I’d like to think that is really going to happen someday. I’ll say thank you to Miss Hicks for demanding academic excellence, and to Mr. D’Innocenzo for bringing World History to life, to Mr. Hanley for forcing me to read THE SCARLET LETTER. I’ll stop by and say thanks to Mrs. Korn and Miss Gura for getting me through math, and Mrs. Martz and Miss Palermo for making us laugh, and to Coach Morrow for believing in us to the very last seconds of the game.
As I walk those halls, a big Hollywood movie set will open up to reveal Doc Carney leading the school orchestra. The music swells while the chorus sings softly in the background, lest we forget:
Purple mountain, Distant Mountain
Regal splendored sign,
Sign of Love and Adoration,
Clarkstown at thy shrine.
All the gold of sparkling water
Gold of mountain sun,
Gold our love for Alma Mater,
These to us are one.
One of the last series of interviews I filmed in my erratic, forty-year career as a documentary filmmaker was with some Rock & Roll pioneers. One of them was in Sumter, South Carolina with Bill Pinkney, one of the founding members of one of my favorite groups, The Drifters.
The Drifters had a long history, with numerous personnel changes like Clyde McPhatter and Ben E. King. Pinkney sang with them in their early years on hits like WHITE CHRISTMAS, MONEY HONEY, and RUBY BABY. He would later form his own Bill Pinkney's Drifters and tour for another fifty years.
After about two hours of on-camera interviewing, Pinkney, then about 80, was growing tired. I knew he only had one more answer in him. I asked him to recollect for me his most memorable moment of his performing career. He paused only for a second, and I thought he was going to start crying. And then he told me something I think long and hard about every time I hear a Drifter's song.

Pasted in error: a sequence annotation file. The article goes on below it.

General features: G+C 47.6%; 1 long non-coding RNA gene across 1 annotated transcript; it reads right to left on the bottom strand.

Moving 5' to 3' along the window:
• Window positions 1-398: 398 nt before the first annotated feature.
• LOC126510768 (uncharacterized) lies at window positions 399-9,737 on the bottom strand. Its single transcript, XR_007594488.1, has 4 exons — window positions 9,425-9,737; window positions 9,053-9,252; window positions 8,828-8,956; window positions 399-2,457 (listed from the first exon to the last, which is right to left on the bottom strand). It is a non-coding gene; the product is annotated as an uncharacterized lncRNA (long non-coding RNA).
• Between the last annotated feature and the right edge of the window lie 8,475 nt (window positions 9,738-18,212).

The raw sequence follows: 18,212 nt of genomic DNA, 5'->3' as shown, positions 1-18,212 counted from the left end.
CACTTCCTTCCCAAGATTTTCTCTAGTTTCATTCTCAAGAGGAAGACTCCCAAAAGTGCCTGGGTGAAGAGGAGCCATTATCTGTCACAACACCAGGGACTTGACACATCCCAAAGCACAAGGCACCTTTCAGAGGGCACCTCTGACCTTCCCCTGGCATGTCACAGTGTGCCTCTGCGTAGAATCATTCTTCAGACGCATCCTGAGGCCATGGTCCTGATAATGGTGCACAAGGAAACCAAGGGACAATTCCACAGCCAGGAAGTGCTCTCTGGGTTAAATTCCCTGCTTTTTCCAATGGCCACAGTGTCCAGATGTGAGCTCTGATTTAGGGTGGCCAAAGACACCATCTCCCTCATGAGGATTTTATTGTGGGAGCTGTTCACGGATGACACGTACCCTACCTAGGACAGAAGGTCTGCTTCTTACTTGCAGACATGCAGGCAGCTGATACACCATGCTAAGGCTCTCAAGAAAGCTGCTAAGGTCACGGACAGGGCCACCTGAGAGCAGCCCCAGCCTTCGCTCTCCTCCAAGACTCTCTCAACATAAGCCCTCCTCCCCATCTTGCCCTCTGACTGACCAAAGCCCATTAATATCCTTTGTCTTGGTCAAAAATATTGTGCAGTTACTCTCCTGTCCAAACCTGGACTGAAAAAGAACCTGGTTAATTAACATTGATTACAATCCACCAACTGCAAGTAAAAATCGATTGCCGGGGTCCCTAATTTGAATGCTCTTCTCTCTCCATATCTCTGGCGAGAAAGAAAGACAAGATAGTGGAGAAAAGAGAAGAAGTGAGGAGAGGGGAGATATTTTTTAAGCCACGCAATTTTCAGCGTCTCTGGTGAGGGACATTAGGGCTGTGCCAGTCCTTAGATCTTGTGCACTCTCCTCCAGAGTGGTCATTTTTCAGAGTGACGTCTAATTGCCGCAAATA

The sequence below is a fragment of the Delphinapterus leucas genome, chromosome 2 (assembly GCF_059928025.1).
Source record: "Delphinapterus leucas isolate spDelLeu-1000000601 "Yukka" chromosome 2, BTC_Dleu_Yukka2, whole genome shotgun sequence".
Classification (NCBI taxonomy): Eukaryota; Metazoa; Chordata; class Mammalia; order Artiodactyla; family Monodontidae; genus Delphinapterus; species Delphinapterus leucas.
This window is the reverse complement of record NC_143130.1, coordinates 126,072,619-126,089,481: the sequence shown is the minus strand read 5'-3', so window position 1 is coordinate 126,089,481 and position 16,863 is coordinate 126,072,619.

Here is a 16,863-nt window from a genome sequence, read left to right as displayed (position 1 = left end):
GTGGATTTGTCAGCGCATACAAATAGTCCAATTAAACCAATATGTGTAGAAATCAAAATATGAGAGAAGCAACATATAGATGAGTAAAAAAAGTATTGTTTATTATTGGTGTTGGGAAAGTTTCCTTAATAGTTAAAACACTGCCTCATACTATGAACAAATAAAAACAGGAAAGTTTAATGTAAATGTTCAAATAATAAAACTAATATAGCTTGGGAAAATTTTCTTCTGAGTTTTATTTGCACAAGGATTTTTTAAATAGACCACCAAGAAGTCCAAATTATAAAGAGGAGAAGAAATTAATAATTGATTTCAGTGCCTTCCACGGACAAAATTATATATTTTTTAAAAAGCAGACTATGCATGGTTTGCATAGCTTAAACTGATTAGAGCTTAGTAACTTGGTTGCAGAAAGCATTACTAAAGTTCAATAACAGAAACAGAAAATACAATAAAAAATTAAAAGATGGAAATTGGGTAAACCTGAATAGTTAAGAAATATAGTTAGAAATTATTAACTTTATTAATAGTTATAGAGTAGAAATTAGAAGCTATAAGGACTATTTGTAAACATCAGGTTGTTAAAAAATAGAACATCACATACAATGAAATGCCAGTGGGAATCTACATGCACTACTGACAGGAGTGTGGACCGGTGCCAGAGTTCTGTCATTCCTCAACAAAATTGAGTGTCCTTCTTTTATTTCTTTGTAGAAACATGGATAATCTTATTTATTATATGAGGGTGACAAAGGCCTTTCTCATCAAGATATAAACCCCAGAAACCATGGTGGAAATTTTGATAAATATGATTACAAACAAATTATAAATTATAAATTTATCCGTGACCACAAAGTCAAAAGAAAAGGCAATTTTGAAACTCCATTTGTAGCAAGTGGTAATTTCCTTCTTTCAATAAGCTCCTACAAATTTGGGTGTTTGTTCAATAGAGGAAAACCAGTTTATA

He said in the mid-1950s, The Drifters were on a bus tour with about a half-dozen other groups traveling through the Deep South at a time when segregation was at its most vicious. He said segregation was so strictly enforced that when they stopped for meals, Buddy Holly would get off the bus and go into the restaurants and bring out sandwiches for them because they were not allowed inside.
Pinkney related that one day during that same tour the Drifters were playing at a State Fair in Texas. The segregation laws were so strict they actually had put up a chain-link fence which ran down the middle of the audience to keep the white and black kids separated.
He said when The Drifters got up to sing, the teen audience loved the music so much they became so excited that they tore down the fence and started dancing together, forgetting for just a few moments at least, the laws and hatred that separated them. Pinkney concluded the interview by saying, “I'd like to think our music had contributed in some small way to the Civil Rights Movement that was just beginning to become active.”